It would be absurd to walk into a lounge room you mistook for a toilet and find yourself trapped in a very funny play. It would be a bit like being born and then trying to work out where you are, who you are and if these are your absurd lines or if they have been written by an insecure, egotistical playwright.
The anonymous HE, well played by David Jeffrey, walks into a comfortable middle class lounge room, mistaking it for a toilet, sees the audience and is embarrassed. He attempts to go back out of the room but the door will not open. He unsuccessfully tries the doors on the other two walls which only leaves the invisible fourth wall. After some deliberately predictable miming the fourth wall does turn out to be impenetrable. Continue reading PLAYTHING @ DEPOT THEATRE MARRICKVILLE→
How often do you see a funny existential play that examines the reason and nature of theatre, life, death, meaning and the sheer randomness of the universe?
A man, played impressively by Heath Ivey-Law, walks into a comfortable middle class lounge room, mistaking it for a toilet, sees the audience and is embarrassed. He attempts to go back out of the room but the door will not open. He unsuccessfully tries the doors on the other two walls which only leaves the invisible fourth wall. After some deliberately predictable miming the fourth wall does turn out to be impenetrable. The man is joined by a woman, played with confidence and humour by Jodine Muir, who mistakes the room for a toilet and similarly cannot escape the room. As they can see the audience they begin to wonder if they may be in a play. Neither character can remember anything prior to entering the room. In a profound and revealing question the woman asks, “Perhaps I didn’t exist before I walked on stage?”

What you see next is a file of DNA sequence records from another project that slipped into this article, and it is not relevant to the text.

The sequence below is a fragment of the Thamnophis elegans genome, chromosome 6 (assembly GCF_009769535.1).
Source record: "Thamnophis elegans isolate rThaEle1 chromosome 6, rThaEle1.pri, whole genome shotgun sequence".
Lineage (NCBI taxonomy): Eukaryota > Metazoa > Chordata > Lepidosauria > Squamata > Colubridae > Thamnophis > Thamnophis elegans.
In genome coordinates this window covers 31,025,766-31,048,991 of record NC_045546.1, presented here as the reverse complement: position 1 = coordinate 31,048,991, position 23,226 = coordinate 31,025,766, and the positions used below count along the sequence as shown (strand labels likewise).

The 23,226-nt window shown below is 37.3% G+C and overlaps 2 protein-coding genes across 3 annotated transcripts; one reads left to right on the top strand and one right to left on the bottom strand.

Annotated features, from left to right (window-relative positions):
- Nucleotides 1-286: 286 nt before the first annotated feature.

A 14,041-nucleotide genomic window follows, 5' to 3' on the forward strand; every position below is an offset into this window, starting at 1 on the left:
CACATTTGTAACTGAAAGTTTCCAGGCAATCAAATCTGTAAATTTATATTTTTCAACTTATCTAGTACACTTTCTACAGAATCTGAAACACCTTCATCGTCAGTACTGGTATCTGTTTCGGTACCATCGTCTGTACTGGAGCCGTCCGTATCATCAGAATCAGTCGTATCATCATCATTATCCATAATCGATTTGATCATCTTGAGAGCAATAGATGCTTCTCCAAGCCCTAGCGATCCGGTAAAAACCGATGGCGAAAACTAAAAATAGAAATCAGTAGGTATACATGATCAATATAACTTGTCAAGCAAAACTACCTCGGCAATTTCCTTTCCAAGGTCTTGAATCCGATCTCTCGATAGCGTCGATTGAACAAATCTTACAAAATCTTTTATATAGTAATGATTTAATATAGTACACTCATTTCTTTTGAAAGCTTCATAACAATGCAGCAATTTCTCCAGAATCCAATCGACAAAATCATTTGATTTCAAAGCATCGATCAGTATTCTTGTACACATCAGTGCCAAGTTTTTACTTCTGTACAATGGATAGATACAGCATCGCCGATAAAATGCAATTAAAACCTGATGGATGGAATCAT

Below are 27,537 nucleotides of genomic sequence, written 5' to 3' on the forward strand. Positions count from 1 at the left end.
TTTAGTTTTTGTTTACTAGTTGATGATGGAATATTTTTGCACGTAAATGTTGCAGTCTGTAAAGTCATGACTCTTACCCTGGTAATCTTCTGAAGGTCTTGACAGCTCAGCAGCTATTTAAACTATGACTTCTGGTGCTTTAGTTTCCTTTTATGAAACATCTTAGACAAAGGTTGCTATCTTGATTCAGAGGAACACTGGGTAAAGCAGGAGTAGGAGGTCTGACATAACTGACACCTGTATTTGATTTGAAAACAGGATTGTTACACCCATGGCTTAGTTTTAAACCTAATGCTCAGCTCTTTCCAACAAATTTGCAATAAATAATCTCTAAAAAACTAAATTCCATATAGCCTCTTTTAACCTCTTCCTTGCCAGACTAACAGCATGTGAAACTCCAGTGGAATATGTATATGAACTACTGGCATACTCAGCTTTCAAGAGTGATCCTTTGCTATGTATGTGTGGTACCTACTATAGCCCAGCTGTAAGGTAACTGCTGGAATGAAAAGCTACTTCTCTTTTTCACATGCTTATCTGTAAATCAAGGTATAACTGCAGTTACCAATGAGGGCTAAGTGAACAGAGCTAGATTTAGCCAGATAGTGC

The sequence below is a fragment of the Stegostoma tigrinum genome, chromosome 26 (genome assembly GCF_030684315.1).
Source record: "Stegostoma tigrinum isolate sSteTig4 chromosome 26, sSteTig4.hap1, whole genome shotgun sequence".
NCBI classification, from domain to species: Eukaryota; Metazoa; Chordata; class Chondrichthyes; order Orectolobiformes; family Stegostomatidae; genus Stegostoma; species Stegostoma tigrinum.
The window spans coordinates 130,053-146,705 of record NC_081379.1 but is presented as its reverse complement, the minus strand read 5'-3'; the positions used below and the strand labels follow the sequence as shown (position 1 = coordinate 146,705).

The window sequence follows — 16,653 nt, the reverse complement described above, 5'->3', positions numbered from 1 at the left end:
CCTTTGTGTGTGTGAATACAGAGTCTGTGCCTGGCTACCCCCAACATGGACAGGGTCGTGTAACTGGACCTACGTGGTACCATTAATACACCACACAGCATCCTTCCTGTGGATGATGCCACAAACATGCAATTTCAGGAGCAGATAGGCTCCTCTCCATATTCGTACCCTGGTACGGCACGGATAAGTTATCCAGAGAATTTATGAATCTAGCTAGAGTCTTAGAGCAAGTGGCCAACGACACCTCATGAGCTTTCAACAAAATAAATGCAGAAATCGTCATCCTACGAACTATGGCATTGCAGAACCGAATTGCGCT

The actors discuss the motivation and philosophies of the playwright, Simon Dodd, from various perspectives. The masculine and feminine perspectives are explored, and in this case the man is the more philosophical and cerebral character, whereas the woman is much more practical and grounded in this world. Plaything directly questions the relationships between playwrights, the actors, critics and the audience. Does the audience come for escapism, philosophical musings or for a challenging and thoughtful evening?
Plaything contains many theatre jokes and references. The actors attempt to work out what the next plot point could be and try to trigger events by calling out cues. Peter Adams performs well in his brief role and is one of these critical plot points. The young couple are joined on stage by an older couple, played with elegant and appropriate ham acting by Richard Cotter and Tricia Youlden, which gives the play another level of dynamism and an opportunity to explore youth, optimism and exuberance and to compare these attributes with experience, wisdom and the jaded acceptance of ones fate.
Simon Dodd’s PLAYTHING manages to be entertaining and philosophical whilst cleverly exploring why playwrights write, actors act and audiences go to the theatre.
PLAYTHING was performed at Factory Theatre, Marrickville as part of this years’ Sydney Comedy Festival.
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